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A bit out of an article by Miles Collier.  The article is about a drive in his 1914 RR.  This goes to the point for some of us semi luddites.  

 

As the old adage goes, “they don’t make them like they used to,” and they don’t operate the way they used to either. What’s in play here is the concept of mastery. Mastery is one of the seven pathways by which we engage with historical automobiles. The other six are: nostalgia, aesthetics, history, technology, competition, and fellowship.  Mastery is the attraction of interacting with the automobile as active, vibrant, and working matter. Expert operation, tuning, maintenance, and just the sheer pleasure of driving are all aspects of mastery. Starting a pre-war Rolls-Royce on the crank from cold is a practical example.

Mastery is the ability to care for that automobile through correct praxis, the necessary strategies and actions to prepare, use, and maintain a specific automobile in all of its idiosyncratic technical complexity. It is this ability to care for that artifact in this physical way that creates deep understanding of the mechanical confection that is any given automobile. Mastery is a way to interact with the automobile as a dynamic archive of obsolete practices and skills. And, ultimately, it is a way to connect to the known and unknown geniuses who designed, built, and maintained the car in the past.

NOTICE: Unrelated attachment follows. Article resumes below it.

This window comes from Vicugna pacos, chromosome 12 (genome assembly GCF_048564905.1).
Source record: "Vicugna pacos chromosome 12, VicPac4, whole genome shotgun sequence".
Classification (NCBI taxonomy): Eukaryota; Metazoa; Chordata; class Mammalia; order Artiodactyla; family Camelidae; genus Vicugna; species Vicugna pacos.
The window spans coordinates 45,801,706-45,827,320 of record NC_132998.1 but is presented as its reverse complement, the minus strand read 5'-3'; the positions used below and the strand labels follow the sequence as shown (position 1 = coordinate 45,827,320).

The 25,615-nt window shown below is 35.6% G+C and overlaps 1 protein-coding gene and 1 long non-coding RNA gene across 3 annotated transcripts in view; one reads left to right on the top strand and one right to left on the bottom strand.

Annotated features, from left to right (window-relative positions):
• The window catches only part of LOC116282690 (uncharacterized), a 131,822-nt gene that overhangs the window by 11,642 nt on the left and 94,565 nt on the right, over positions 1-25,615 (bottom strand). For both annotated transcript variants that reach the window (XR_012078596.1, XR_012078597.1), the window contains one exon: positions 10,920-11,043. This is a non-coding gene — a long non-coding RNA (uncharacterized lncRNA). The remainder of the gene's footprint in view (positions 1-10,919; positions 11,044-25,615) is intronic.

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From Andrew Frankel's very favorable review of the new Cat Super Seven 1600 in the November issue of Motorsport.  Applies to a lot of old sport cars, beside any Seven.

 

You may not be aware of it, but we’re always correcting and making allowances for modern cars because their weight, size and softness means they respond only in an approximate manner. 

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